EDC director: Rowan needs more buildings to show prospects
Published 12:00 am Thursday, December 3, 2009
By Mark Wineka
Randy Harrell, executive director of the Salisbury-Rowan Economic Development Commission, is attending the 19th Annual Performance Racing Industry Trade Show in Orlando this week in hopes of making Rowan County and the region more visible to some 42,000 racing business people from 40 different countries..
It’s the third show Harrell has attended. He works during assigned times on the exhibit floor as part of a team from the Charlotte Regional Partnership. He also has appointments set up with specific prospects.
Billed as the world’s largest racing trade show, the event features the latest in motorsports technology from 1,400 companies in a million-square-foot exhibit hall.
The show ends Saturday.
Harrell chairs the Economic Development Advisory Committee of the Charlotte Regional Partnership.
Harrell and Project Manager Stuart Hair recently had their annual meeting with N.C. Department of Commerce officials in Raleigh to provide an overview of available buildings and sites in Rowan, review the EDC’s Web site and discuss some of the recent economic development successes.
Later, Harrell and Hair took 18 marketing representatives from the Department of Commerce to lunch.
Harrell told the EDC board Wednesday that prospect activity and interest in Rowan County has been good — as good as any other county in the state. If one problem exists, he said, it’s the lack of “available product.”
The number of available buildings to show prospects has been dwindling, he noted.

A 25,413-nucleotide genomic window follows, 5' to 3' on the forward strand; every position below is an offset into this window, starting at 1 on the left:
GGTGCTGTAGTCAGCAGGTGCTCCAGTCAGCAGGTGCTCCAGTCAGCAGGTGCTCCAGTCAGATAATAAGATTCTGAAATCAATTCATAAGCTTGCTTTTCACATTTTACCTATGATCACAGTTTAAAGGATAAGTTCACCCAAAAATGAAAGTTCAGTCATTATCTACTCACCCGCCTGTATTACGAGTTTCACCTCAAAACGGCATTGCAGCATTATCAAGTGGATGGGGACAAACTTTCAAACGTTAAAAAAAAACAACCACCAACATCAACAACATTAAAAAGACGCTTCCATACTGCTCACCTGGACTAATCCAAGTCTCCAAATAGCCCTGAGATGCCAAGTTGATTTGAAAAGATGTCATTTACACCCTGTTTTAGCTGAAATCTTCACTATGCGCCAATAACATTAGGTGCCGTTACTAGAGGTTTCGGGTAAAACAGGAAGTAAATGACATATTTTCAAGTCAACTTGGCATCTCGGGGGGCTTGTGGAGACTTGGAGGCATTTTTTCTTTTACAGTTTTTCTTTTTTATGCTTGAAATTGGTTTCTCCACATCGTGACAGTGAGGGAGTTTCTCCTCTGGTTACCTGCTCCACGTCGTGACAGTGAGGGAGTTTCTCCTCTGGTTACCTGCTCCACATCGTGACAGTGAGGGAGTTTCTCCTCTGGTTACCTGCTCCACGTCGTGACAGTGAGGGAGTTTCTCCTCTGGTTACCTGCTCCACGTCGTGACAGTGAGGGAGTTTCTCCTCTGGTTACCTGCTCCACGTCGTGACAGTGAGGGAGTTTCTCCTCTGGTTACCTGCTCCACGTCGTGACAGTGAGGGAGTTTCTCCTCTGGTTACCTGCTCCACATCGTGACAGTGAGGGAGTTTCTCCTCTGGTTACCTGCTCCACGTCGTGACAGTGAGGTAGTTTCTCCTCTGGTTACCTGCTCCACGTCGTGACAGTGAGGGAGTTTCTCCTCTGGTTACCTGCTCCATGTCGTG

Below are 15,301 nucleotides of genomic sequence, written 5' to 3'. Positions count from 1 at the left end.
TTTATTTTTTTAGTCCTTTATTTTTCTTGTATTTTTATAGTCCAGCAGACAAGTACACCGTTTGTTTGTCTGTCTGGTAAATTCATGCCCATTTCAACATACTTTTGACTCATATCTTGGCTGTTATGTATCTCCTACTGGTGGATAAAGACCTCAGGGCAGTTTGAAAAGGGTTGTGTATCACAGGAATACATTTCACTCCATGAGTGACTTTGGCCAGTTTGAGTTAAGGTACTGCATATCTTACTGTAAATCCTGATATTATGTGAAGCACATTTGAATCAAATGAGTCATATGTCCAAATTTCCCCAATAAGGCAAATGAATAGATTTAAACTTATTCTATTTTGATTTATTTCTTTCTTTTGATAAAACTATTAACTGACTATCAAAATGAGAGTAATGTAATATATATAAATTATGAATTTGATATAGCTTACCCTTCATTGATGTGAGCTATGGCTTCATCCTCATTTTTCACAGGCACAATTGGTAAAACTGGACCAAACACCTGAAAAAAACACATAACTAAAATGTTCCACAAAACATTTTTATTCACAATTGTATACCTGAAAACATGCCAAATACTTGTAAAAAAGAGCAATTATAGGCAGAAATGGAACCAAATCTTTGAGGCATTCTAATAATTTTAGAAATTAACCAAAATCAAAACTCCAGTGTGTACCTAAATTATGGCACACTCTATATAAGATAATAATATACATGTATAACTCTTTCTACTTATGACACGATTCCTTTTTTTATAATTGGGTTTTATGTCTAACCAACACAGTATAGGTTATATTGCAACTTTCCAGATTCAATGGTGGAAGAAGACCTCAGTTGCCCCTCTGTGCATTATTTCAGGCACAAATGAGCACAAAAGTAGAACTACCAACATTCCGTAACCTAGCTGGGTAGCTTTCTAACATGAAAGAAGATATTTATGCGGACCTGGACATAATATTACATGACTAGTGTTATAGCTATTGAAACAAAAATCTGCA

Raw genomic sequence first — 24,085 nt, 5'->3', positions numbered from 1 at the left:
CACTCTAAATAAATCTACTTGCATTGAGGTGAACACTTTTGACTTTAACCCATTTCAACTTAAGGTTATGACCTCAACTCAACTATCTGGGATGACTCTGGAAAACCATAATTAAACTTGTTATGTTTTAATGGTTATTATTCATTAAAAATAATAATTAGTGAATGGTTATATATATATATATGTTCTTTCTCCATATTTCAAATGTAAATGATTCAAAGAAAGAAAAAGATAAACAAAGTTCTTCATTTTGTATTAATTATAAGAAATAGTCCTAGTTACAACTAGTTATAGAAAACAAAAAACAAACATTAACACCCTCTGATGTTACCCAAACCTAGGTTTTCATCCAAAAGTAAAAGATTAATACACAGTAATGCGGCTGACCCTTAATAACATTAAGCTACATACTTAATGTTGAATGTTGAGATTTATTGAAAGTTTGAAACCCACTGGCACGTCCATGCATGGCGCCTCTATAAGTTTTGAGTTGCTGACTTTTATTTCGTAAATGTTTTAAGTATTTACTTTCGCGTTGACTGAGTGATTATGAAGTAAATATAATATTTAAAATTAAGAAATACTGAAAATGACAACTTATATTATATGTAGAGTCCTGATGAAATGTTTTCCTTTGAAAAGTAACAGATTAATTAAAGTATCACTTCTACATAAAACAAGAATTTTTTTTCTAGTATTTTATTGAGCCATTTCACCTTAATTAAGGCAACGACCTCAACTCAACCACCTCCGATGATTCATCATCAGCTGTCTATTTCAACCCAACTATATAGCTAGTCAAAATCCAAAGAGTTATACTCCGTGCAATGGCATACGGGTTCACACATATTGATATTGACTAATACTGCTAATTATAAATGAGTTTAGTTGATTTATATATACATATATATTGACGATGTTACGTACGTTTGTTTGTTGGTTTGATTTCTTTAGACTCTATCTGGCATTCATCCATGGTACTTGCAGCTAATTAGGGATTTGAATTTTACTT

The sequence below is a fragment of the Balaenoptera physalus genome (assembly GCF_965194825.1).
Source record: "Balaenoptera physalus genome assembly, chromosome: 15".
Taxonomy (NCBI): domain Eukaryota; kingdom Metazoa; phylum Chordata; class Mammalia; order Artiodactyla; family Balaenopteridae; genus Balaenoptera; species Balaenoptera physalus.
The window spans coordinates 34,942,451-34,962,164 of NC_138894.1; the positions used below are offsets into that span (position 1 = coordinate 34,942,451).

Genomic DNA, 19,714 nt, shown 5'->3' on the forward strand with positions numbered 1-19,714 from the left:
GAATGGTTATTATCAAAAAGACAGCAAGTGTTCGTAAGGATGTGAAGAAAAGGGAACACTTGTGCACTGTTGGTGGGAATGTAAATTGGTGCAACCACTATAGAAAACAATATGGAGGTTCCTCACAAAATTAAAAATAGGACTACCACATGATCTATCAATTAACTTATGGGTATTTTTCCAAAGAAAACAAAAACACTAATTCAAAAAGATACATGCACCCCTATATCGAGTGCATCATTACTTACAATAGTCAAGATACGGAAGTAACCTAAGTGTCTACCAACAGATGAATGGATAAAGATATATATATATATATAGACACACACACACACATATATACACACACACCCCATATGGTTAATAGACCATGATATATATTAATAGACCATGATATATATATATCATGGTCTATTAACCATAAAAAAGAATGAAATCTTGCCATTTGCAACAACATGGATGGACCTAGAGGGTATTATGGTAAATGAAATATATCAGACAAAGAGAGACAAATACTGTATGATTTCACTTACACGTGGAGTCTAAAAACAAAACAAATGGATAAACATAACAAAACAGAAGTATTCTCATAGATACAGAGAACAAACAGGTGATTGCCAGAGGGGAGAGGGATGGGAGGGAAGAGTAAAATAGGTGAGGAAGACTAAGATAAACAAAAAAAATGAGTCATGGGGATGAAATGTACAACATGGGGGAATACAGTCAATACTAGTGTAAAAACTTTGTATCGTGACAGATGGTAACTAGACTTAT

The EDC board later met in closed session to discuss a possible new industry. Harrell said only that he had “exciting news to share.”
In an activity status report Harrell shared earlier with the board, nine projects were listed as “active” and involved industries related to such things as metalworking, heavy equipment, home building materials, construction materials and consumer products.
The sources for these prospects have included the Charlotte Regional Partnership, the N.C. Department of Commerce and direct calls. Building sizes sought range from 15,000 to 100,000 square feet and possible jobs that could be created by individual projects range from 5 to 100.
All projects are given code names, as are simple inquiries, of which six are considered active.
In his director’s report for November-December, Harrell listed some of his other recent activities:
* He met with a developer looking at retail sites in the Jake Alexander Boulevard area.
* He met with Salisbury City Manager David Treme and Rowan County Manager Bill Cowan several times to discuss ongoing projects and other economic development activity. He also met newly elected Rowan County commissioners Tina Hall and Jon Barber.
Hall becomes the new liaison to the EDC from the Board of County Commissioners.
* He met auto dealer Gerry Wood, who sought information on possible city and county expansion grants.
* He met with representatives of Concord Telephone Co. to discuss utility easements for a proposed project.
* He met with Skip Wood and Mike Miller to discuss matters related to the Rowan Jobs Initiative.
* He met with Charles Newsome of Johnson Concrete about a potential lead for a company interested in relocating to Rowan.
* He met with Rubbermaid representatives at Rowan County Airport to discuss possible development of an aircraft hangar for the company, which also is considering other area airports.
* He met with a prospect interested in land close to Interstate 85.
The EDC plans to hold its annual retreat Jan. 10 at Catawba College.
The board uses the retreat as a strategy planning session. Topics will include incentives, growth management and biotechnology.
The board’s annual economic summit is being planned for March 21 or March 29.
Phil Kirk, vice president for external relations at Catawba College, joined the EDC as a new board member Wednesday.
Harrell thanked former Rowan County Commissioner Steve Blount for his long partnership with the EDC as a liaison from the county. Harrell said Blount had been a strong advocate for economic development and a friend.
Contact Mark Wineka at 704-797-4263, or firstname.lastname@example.org.